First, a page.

Shamans that use singa either drink it or snuff the liquid to induce strong visions, like shamans of the Montaña and Guyana region where a tobacco liquid is taken for magico-religious ceremonies. Yet, every tribe has their own particular ways of using and preparing singa, some mix it with other ritualistic plants, like Ayahuasca or maikoa (Brugmansia), and in other tribes, like the Coto Indians of Peru, only shamans are allowed to snuff singa, whereas other male tribe members are only allowed to drink the juice. The Jivaro of the Montaña became very sophisticated in drinking and preparing tobacco juice to envision and to communicate with the earth and its spirits (Grimal 1965). Moreover, the Jivaros drink singa during initiations, vision quests, war preparations, and during witchcraft – and even female tribe members are allowed to use singa. The Guyana Indians squeeze and steep the leaves in water. Then the liquid can either be drunken or snuffed, depending on their gender: female tribe members drink, whereas male members tend to inhale the liquid. The Tukanos of Columbia and Brazil use singa only during shamanistic rituals, and apply the liquid solely to shamans or apprentices to cause vomiting and eventually narcosis. Some tribes also boil the tobacco water down into a concentrate and, sometimes they add a thickened casava starch to the brew in order to get a thick tobacco paste. This tobacco paste is licked from the fingers or from a stick. Either way, the strong liquid brings the user very quickly into somnolence and evokes a strong physical reaction, including trembling, vomiting, and nausea – which is considered indispensable to clean and purify the body and mind.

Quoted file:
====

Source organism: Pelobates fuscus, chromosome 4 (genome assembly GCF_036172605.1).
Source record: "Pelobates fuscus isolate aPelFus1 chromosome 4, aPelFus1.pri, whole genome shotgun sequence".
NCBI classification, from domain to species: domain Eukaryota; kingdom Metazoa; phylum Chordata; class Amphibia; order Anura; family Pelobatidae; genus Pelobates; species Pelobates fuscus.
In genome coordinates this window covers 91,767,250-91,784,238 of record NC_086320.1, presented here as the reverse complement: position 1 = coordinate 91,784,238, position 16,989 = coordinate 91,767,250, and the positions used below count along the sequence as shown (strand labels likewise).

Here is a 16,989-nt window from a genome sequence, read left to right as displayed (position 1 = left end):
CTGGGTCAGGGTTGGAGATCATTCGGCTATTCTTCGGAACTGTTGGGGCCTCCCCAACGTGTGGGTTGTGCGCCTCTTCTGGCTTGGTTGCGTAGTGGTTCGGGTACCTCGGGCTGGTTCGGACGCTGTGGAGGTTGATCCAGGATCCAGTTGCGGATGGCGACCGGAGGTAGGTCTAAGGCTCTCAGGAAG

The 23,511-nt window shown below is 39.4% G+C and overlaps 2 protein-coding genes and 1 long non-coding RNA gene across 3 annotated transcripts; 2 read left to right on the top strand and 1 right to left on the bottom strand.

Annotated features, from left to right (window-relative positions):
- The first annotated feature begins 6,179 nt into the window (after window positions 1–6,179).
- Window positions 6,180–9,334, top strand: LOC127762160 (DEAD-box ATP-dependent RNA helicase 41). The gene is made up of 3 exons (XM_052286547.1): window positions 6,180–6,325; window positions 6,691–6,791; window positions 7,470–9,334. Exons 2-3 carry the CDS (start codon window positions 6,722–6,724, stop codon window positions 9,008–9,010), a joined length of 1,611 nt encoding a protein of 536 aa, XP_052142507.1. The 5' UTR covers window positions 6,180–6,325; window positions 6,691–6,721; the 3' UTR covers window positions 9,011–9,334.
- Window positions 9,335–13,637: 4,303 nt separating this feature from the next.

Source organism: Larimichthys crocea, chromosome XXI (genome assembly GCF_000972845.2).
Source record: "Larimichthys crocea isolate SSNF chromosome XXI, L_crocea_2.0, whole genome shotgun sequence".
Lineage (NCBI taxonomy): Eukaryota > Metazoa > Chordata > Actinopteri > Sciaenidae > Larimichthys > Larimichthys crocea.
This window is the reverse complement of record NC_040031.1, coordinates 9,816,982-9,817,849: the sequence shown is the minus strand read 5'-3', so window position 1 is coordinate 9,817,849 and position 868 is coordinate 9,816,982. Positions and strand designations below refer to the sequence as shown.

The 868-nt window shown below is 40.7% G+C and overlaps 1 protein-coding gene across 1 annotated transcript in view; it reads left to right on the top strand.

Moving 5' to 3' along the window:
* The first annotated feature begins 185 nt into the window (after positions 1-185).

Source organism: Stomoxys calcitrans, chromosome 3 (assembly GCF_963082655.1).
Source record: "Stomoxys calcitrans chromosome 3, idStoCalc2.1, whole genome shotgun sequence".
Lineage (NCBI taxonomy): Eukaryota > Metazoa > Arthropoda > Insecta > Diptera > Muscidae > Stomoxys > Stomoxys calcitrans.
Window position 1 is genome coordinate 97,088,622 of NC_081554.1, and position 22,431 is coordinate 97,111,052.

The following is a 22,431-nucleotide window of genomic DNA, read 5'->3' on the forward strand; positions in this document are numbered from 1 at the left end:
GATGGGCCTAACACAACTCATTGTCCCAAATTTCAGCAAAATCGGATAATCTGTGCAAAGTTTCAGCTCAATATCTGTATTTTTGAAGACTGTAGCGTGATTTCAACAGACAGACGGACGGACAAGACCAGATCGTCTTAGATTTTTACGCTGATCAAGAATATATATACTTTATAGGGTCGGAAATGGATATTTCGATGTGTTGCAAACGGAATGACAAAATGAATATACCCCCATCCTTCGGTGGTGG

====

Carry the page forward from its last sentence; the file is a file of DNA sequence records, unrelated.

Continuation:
The shamans in the Ecuadorian Montañas drink tobacco juice to communicate with the spirit world and they inhale tobacco water to call the tobacco spirit and ask for help to treat illnesses and relieve hostile energies or supernatural forces. Tobacco shamans from the Campa, drink concentrated tobacco juice to communicate with and ask for support of spirits during ecstatic trance states. The tobacco drink allows the shaman to ease the suffering of sick people and of people that have been attacked by dark shamans or evil spirits. Moreover, tribes like the Jivaros use tobacco juice for several medicinal purposes, including the treatment of indisposition, chills, pulmonary problems, and snake bites.

Mapacho tobacco is several times stronger than our usual tobacco and should be used with caution. It can cause nausea, vomiting, trembling, increased heartrate, and mind-altering effects. Be careful when swallowing the juice, it is highly intoxicating when consumed in high doses!

Schultes, R.E. and R.F. Raffauf. 1995. The Healing Forest: medicinal and toxic plants of the northwest Amazonia,Dioscorides Press, Portland, Or.. ISBN 0-931146-14-3

Wilbert, J. 1987. Tobacco and Shamanism in South America, Yale University Press, New Haven, Conn.

Rubin VC (1975). Cannabis and Culture (World Anthropology). Mouton, the Hague, 1975.

Grimal, Pierre, Larousse World Mythology, Secaucus, New Jersey, Chartwell Books, 1965. p. 483 

Ross IA (2005). Medicinal Plants of the World, Volume 3: Chemical Constituents, Traditional and Modern Medicinal Uses. Humana Press. 2001 edition

This natural product is offered for its ethnographic and historical value and is delivered with no expressed or implied fitness for a specific purpose. It is simply a raw botanical specimen, or a scientific sample. The information provided is purely meant for historical, scientific and educational purposes and should never be interpreted as a recommendation for a specific use. The use and application of our product is at the customer's decision, responsibility and risk.